Georgia Tech “NBA” Players Part I


Photo Credit: Edward Keng

Long before it was chic to work out over the lunch hour or jog to stay in shape to eliminate as much stress as possible, an intrepid group of men at Georgia Tech decided that they wanted to exercise and workout over their lunch hour. Whether the attempt was to manage stress or have fun many healthy, competitive, friendships began about 50 years ago and the activities that sparked those relationships are maintained to this very day on the campus. Recently, John Cerny and Edward Keng shared a brief history on Georgia Tech’s NBA (Noon-time Basketball Association).

John and Edward said that among the early participants were John Cerny, Edward Keng, Allen Ivey, Jim Toler, Jim Cofer, Bud Sears, Allen Ecker, Charlie Pollard, Bob Lowell and Dick Johnson. A few first began by playing paddle ball in Peters Park. When the workout evolved into basketball, at first they had to play one-on-one, three-on-three or four-on-four till others joined in, but they would not be deterred. They played outside on concrete until they found a facility, the Old Naval Armory gym in which to play. They later played in the practice facility next to the Alexander Memorial Coliseum and were thrilled to occasionally play in the coliseum. In the late seventies-early eighties the Student Athletic Complex with its hard rubber floors was a welcome playing site for sore, old aching knees.  Today the NBA plays on the fourth floor of the Campus Recreation Center (CRC), one of the most outstanding recreational facilities in the United States. There are often two or three games being played simultaneously on different courts over the noon hour especially on Mondays, Wednesdays and Fridays.  The variety of recreational activities and programs run in the CRC could hardly have been imagined in the late 60’s. Today students, faculty and staff all benefit from the facility and legacy of noon time basketball.

The benefits and outstanding participants in the noon time de-stressors are very impressive.  The positive and healthy life styles led by the NBA players tell only part of the story about the contributions of these early pioneers. The professional and community leadership contributions tell another part of their stories. Dr. John Burson is a reknown EN&T specialist. He has gone back to Afganistan three times to help out or relieve physicians so that they could come home and spend Christmas with their loved ones. Dr. Daniel Papp is president of Kennesaw State University. Dr. Jerry Thuesen still holds the consecutive varsity basketball free throw record at Stanford University. Jim Reedy directed the Student Athletic Complex and was a really great shooter/player. Tom Akins headed the Georgia Tech Co-op Division. Dr. Bill Osher  was the founding director of the Success Center at Georgia Tech and Dr. Thomas A. Parker was the founding director of OMED and directed the Georgia Tech Counseling Center. Allen Ecker became the Chief Technical Officer at Scientific Atlanta. Dick Johnson headed the Radar Branch of the GT Engineering Experiment Station, now GTRI. Unfortunately, there is not enough space in the article to cite the outstanding accomplishments of all of the noon time players. They are all very well respected men in their professions and communities. The guys reported that they still work out in some form and attribute a very positive and healthy life style to the habits born from the attitude that “working out was essential to their mental and physical health.“ Some of the guys passed away but left a legacy with their NBA buddies. Bud Sears, Fred Cain and Dick Johnson are missed. Dick Johnson’s health conscious attitude made him decide that any meetings he had for classes, etc. took place before 11 am or after 1 pm so that he could get in his beloved basketball game. Professor Brooks played well into his 77th year. He was so respected that all of the guys called him Mr. Brooks. Besides him being strong as an ox, he had a deadly underhand shot from what is called today three point range.  Assistant head basketball coach, Byron Gilbreath often played and helped the guys secure facilities in which to play.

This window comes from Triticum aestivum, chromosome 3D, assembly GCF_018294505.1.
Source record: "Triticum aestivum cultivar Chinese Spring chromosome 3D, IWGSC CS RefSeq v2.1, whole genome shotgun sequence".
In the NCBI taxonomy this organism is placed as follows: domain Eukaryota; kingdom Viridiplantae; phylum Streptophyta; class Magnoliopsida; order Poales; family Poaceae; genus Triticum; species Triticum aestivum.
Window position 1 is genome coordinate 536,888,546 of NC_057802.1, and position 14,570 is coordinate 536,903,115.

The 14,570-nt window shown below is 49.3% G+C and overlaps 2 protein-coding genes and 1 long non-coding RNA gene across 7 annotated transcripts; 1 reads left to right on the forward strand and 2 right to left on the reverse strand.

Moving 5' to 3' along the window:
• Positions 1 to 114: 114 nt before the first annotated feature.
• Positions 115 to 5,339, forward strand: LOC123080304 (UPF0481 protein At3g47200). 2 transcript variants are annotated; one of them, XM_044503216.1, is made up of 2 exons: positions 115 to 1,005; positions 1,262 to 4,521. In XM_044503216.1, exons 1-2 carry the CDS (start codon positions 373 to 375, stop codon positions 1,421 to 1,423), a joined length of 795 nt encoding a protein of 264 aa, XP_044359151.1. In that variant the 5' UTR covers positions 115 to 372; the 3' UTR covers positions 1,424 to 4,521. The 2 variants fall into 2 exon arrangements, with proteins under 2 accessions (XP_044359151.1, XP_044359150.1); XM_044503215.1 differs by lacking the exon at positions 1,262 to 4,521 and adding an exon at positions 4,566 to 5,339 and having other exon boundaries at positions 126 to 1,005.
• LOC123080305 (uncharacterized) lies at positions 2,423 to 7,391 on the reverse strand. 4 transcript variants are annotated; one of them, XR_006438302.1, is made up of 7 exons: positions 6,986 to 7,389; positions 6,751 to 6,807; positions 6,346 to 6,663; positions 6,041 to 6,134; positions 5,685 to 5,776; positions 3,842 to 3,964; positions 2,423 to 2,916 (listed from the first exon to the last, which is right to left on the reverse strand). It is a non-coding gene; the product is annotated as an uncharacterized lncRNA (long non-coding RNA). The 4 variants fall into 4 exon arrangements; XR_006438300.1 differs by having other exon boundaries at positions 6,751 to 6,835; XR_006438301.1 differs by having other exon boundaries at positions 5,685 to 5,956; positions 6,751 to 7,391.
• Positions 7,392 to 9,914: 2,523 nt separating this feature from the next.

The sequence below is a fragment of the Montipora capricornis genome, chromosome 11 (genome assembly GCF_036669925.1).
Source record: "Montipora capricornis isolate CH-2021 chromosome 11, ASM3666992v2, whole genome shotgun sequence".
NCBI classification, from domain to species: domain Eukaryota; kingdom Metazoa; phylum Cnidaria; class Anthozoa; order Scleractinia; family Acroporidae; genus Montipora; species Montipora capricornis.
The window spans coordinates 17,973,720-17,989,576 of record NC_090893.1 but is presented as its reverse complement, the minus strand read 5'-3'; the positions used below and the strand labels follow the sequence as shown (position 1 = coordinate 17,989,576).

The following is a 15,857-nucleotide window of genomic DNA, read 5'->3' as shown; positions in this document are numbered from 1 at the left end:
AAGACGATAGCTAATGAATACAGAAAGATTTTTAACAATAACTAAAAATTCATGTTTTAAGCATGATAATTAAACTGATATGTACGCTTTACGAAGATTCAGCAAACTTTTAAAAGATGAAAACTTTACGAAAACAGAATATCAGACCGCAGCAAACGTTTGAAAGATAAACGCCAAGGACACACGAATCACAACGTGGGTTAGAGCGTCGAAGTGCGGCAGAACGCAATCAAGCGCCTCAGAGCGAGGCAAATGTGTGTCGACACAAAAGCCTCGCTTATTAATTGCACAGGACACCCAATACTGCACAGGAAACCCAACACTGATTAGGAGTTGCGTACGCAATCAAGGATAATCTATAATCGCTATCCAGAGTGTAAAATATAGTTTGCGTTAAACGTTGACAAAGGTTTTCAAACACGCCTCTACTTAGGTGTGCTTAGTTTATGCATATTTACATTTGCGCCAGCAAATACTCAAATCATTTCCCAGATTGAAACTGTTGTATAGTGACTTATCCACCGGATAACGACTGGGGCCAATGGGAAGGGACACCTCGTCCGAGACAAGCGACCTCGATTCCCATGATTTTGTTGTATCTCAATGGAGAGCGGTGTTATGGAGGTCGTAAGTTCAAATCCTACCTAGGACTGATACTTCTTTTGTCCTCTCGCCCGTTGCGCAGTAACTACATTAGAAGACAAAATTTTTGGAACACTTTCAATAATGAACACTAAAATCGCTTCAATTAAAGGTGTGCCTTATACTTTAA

Next month in Part Two: Additional insight from participants and more pictures of the joyous meeting.

THANKS TO THE Georgia Tech NBA Players

Dr. Thomas A. Parker, LPC, CPCS





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